The In-Flight Menu: Food in the Space Race

An excerpt from Before This Decade is Out

Yuri Gagarin was the first man in orbit, and the first man to attempt eating and drinking in space. Soviet and American doctors weren’t sure if it could even be done, so it was a priority to find out as soon as possible. During his flight, Gagarin sampled from a toothpaste-style tube containing meat paste and one containing chocolate sauce. Other foods used in the early Soviet missions included soups, cottage cheese and coffee, all of which were stored in the tube containers.

John Glenn became the first American to eat in space. He, Scott Carpenter, Wally Schirra, and Gordon Cooper were treated to an unappetizing diet consisting of pureed foods sucked with a straw out of aluminum tubes. They proved that humans could chew and swallow, as well as drink, while in orbit. The menu included things like apple sauce and pureed beef and vegetables.  There were also cubes of dehydrated foods packed in plastic. These would be rehydrated as they were chewed.

For the longer duration Gemini missions, NASA introduced freeze-dried, pre-cooked foods. These were usually coated with oil or gelatin to prevent crumbling and packed in a thick plastic bag with a valve for water at one end. Cold water from the spacecraft was used to rehydrate the food for consumption and the bag would be cut open with scissors. The menu included shrimp cocktail, beef stew, chicken and rice, and turkey with gravy. Fruit flavored drinks and cocoa were available Three meals were provided per day and the menu was repeated every four days. One example breakfast meal included peaches, bacon squares, cinnamon toast bread cubes, grape drink, and orange drink.[1] Each day, the diet provided for 2,500 calories.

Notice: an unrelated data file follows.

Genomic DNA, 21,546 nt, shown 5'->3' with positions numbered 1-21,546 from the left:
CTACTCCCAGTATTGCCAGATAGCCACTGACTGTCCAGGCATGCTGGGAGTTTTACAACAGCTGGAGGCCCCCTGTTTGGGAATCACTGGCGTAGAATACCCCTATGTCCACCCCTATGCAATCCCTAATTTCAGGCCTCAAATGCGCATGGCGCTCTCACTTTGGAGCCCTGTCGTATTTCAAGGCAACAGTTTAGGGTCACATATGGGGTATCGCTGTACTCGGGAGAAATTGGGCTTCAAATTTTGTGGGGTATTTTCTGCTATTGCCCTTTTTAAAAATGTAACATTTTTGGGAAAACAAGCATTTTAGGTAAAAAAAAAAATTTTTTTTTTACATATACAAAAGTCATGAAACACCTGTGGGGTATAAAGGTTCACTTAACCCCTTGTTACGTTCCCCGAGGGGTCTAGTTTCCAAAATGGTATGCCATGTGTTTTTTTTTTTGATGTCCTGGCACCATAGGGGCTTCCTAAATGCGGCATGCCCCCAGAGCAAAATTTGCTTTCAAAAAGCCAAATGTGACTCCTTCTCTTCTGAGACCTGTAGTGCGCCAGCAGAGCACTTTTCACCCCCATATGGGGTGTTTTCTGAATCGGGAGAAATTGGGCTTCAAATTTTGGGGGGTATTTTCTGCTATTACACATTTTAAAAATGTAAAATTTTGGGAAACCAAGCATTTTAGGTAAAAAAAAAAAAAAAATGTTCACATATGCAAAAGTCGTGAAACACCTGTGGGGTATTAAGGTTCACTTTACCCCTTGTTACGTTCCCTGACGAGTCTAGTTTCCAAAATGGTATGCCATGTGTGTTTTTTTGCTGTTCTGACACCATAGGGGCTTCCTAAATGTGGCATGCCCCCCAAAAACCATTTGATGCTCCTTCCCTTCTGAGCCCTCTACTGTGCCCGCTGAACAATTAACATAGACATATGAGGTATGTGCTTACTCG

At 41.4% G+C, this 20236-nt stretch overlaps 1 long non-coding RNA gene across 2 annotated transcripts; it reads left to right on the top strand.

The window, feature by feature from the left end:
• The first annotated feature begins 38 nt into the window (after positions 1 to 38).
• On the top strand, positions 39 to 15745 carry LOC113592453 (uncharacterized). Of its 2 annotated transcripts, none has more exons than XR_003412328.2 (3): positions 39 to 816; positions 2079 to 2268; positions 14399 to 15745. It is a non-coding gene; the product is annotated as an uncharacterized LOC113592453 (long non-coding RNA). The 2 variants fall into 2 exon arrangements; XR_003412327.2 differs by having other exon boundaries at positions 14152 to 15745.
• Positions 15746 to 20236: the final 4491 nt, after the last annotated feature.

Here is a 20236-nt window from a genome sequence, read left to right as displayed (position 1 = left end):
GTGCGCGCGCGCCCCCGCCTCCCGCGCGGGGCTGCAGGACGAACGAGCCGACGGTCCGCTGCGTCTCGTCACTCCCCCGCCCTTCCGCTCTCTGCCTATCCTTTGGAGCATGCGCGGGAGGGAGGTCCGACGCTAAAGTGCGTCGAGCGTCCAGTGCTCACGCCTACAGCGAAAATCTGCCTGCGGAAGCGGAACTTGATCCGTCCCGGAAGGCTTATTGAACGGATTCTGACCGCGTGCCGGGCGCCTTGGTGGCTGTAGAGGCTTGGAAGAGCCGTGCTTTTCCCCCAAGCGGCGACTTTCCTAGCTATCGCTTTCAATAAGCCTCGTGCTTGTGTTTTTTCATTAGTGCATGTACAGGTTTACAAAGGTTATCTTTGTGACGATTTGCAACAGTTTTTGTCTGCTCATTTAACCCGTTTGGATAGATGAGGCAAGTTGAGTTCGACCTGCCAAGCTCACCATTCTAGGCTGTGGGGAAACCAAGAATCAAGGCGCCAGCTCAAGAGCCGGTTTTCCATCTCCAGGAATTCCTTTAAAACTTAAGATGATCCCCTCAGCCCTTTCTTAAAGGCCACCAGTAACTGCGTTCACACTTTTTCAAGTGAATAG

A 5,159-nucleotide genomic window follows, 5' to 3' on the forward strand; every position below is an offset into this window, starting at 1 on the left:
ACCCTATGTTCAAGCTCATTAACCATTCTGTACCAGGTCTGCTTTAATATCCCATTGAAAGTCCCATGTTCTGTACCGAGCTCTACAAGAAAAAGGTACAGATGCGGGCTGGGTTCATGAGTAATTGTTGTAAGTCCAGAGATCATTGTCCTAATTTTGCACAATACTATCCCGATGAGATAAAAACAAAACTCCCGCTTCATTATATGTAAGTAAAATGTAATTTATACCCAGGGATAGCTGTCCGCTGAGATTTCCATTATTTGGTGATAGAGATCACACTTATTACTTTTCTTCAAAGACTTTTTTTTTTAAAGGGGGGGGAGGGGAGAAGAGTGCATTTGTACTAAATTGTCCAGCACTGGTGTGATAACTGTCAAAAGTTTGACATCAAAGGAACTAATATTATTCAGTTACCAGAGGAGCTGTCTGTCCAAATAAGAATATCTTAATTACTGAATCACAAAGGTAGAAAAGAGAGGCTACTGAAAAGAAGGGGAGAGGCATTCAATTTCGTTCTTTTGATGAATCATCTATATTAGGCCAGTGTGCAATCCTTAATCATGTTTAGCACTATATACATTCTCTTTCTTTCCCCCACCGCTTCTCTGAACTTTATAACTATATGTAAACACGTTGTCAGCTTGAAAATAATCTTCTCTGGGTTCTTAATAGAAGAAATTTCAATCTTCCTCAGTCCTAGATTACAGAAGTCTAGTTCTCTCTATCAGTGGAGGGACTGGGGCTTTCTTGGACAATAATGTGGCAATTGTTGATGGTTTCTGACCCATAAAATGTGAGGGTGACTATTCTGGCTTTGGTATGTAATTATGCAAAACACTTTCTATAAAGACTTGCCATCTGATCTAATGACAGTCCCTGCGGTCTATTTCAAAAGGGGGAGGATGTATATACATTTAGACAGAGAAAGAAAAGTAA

Things improved on Apollo. The meal plan provided the astronauts with 2,800 calories per day. The variety of freeze-dried foods increased. The Command Module provided hot water as well as cold. The packaging was easier to open and the food could be eaten with a spoon. In addition, food could also be stored in Wet Packs that didn’t need to be rehydrated. The selection of drinks expanded to include coffee, tea and lemonade. Over the course of the program, the astronauts were given more freedom to choose their own meals. New items were added to the menus, including hot dogs and ham. Free flowing salt and pepper would have created a terrible mess, so liquid alternatives were provided. If the Command Module was depressurized for any reason, the astronauts would be able to eat liquid foods through a port built into their helmets.

For the cosmonauts, the tubes remained in use but were bolstered can canned foods and foods contained in plastic pouches. Bread was baked in one-bite rolls to prevent crumbs. Meat, including veal, ham, and steak was prepared just before launch. The Soviets didn’t begin experimenting with dehydrated foods until 1974 aboard Salyut 3.[2] The Soviets also allowed cosmonauts small rations of vodka and brandy.

Oh, before I forget. Two notes about famous space foods.

John Glenn did drink Tang on his orbital mission. It was also carried aboard some Gemini flights. It was not, however, created by or for NASA. William Mitchell created it for General Foods, who began marketing it in 1957. Mitchell is the same clever guy who gave us Cool Whip and Pop Rocks candy.

And that freeze-dried Astronaut Ice Cream people loved to buy at souvenir stores? NASA had mistakenly included it on a list of foods aboard the Apollo 7 mission, but it didn’t actually make the cut. Because of its crumbly nature, it would have created too much of a mess in microgravity.


[2] Comparison Of Soviet And U.S. Space Food And Nutrition Programs, Page 1-8,

Writing Space History – Part I

I am wrapping up my first week of working full time on a book I’m called “Before This Decade Is Out.” It’s a history of the Space Race, of the American Mercury, Gemini and Apollo programs; the Soviet Vostok, Voshkod and Soyuz missions; and the memories of the people who worked on the ground at the Kennedy Space Center. As I prepared to publish my father’s memoirs, I realized that there were thousands of other people with their own perspective of life at the Cape. I’ve read the books about and by the astronauts and other key figures, but I wanted to know more about what the grunts doing the work on the ground to make the programs a success.